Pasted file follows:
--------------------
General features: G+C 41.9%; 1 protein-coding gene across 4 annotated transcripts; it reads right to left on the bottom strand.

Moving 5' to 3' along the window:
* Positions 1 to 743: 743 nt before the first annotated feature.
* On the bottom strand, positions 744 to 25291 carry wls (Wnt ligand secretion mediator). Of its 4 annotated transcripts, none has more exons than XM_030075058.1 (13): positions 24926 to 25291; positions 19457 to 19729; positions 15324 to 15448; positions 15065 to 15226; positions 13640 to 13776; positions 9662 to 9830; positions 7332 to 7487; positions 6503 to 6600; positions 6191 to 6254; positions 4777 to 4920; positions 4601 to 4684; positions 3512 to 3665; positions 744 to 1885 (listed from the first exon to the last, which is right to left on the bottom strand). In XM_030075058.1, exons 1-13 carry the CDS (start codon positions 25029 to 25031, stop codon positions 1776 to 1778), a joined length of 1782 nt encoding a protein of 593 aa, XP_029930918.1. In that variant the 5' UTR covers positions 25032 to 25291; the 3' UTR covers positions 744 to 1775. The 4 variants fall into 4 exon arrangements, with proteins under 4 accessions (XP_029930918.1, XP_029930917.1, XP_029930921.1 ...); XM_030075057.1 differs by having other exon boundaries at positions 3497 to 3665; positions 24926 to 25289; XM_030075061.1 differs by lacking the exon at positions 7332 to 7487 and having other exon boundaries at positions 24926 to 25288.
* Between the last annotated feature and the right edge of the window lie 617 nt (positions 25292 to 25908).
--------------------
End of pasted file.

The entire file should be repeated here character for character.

General features: G+C 41.9%; 1 protein-coding gene across 4 annotated transcripts; it reads right to left on the bottom strand.

Moving 5' to 3' along the window:
* Positions 1 to 743: 743 nt before the first annotated feature.
* On the bottom strand, positions 744 to 25291 carry wls (Wnt ligand secretion mediator). Of its 4 annotated transcripts, none has more exons than XM_030075058.1 (13): positions 24926 to 25291; positions 19457 to 19729; positions 15324 to 15448; positions 15065 to 15226; positions 13640 to 13776; positions 9662 to 9830; positions 7332 to 7487; positions 6503 to 6600; positions 6191 to 6254; positions 4777 to 4920; positions 4601 to 4684; positions 3512 to 3665; positions 744 to 1885 (listed from the first exon to the last, which is right to left on the bottom strand). In XM_030075058.1, exons 1-13 carry the CDS (start codon positions 25029 to 25031, stop codon positions 1776 to 1778), a joined length of 1782 nt encoding a protein of 593 aa, XP_029930918.1. In that variant the 5' UTR covers positions 25032 to 25291; the 3' UTR covers positions 744 to 1775. The 4 variants fall into 4 exon arrangements, with proteins under 4 accessions (XP_029930918.1, XP_029930917.1, XP_029930921.1 ...); XM_030075057.1 differs by having other exon boundaries at positions 3497 to 3665; positions 24926 to 25289; XM_030075061.1 differs by lacking the exon at positions 7332 to 7487 and having other exon boundaries at positions 24926 to 25288.
* Between the last annotated feature and the right edge of the window lie 617 nt (positions 25292 to 25908).